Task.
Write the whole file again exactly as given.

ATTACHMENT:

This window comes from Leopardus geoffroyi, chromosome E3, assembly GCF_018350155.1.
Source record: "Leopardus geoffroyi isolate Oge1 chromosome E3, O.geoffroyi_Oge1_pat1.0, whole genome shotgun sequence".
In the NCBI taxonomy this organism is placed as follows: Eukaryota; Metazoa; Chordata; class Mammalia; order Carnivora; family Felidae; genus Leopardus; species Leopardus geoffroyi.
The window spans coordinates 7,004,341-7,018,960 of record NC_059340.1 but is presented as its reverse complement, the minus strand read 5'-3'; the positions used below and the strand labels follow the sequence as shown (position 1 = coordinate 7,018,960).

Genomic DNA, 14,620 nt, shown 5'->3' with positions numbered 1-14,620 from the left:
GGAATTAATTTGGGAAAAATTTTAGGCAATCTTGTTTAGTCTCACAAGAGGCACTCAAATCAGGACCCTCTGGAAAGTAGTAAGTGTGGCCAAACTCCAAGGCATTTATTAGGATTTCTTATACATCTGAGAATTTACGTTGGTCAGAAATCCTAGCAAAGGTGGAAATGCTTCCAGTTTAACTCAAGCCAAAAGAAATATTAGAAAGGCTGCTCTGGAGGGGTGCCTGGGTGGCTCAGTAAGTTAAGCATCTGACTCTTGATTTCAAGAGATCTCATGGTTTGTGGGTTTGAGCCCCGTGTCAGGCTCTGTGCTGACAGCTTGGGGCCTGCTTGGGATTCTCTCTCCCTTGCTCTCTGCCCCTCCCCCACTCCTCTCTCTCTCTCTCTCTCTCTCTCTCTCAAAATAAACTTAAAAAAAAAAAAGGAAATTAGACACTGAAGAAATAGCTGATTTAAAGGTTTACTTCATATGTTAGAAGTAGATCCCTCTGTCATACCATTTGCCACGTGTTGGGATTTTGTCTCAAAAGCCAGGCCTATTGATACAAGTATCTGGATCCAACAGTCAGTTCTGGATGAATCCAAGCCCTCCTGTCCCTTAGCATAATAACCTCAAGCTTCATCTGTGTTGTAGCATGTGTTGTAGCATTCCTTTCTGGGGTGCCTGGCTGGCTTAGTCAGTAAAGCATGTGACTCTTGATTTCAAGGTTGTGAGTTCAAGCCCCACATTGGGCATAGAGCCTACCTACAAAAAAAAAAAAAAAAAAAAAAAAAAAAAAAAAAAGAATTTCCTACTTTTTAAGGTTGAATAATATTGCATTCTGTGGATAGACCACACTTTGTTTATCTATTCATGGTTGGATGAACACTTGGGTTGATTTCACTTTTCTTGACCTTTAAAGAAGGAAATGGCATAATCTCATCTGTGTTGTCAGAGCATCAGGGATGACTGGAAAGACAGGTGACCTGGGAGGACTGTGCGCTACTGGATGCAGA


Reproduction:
This window comes from Leopardus geoffroyi, chromosome E3, assembly GCF_018350155.1.
Source record: "Leopardus geoffroyi isolate Oge1 chromosome E3, O.geoffroyi_Oge1_pat1.0, whole genome shotgun sequence".
In the NCBI taxonomy this organism is placed as follows: Eukaryota; Metazoa; Chordata; class Mammalia; order Carnivora; family Felidae; genus Leopardus; species Leopardus geoffroyi.
The window spans coordinates 7,004,341-7,018,960 of record NC_059340.1 but is presented as its reverse complement, the minus strand read 5'-3'; the positions used below and the strand labels follow the sequence as shown (position 1 = coordinate 7,018,960).

Genomic DNA, 14,620 nt, shown 5'->3' with positions numbered 1-14,620 from the left:
GGAATTAATTTGGGAAAAATTTTAGGCAATCTTGTTTAGTCTCACAAGAGGCACTCAAATCAGGACCCTCTGGAAAGTAGTAAGTGTGGCCAAACTCCAAGGCATTTATTAGGATTTCTTATACATCTGAGAATTTACGTTGGTCAGAAATCCTAGCAAAGGTGGAAATGCTTCCAGTTTAACTCAAGCCAAAAGAAATATTAGAAAGGCTGCTCTGGAGGGGTGCCTGGGTGGCTCAGTAAGTTAAGCATCTGACTCTTGATTTCAAGAGATCTCATGGTTTGTGGGTTTGAGCCCCGTGTCAGGCTCTGTGCTGACAGCTTGGGGCCTGCTTGGGATTCTCTCTCCCTTGCTCTCTGCCCCTCCCCCACTCCTCTCTCTCTCTCTCTCTCTCTCTCTCTCAAAATAAACTTAAAAAAAAAAAAGGAAATTAGACACTGAAGAAATAGCTGATTTAAAGGTTTACTTCATATGTTAGAAGTAGATCCCTCTGTCATACCATTTGCCACGTGTTGGGATTTTGTCTCAAAAGCCAGGCCTATTGATACAAGTATCTGGATCCAACAGTCAGTTCTGGATGAATCCAAGCCCTCCTGTCCCTTAGCATAATAACCTCAAGCTTCATCTGTGTTGTAGCATGTGTTGTAGCATTCCTTTCTGGGGTGCCTGGCTGGCTTAGTCAGTAAAGCATGTGACTCTTGATTTCAAGGTTGTGAGTTCAAGCCCCACATTGGGCATAGAGCCTACCTACAAAAAAAAAAAAAAAAAAAAAAAAAAAAAAAAAAAGAATTTCCTACTTTTTAAGGTTGAATAATATTGCATTCTGTGGATAGACCACACTTTGTTTATCTATTCATGGTTGGATGAACACTTGGGTTGATTTCACTTTTCTTGACCTTTAAAGAAGGAAATGGCATAATCTCATCTGTGTTGTCAGAGCATCAGGGATGACTGGAAAGACAGGTGACCTGGGAGGACTGTGCGCTACTGGATGCAGA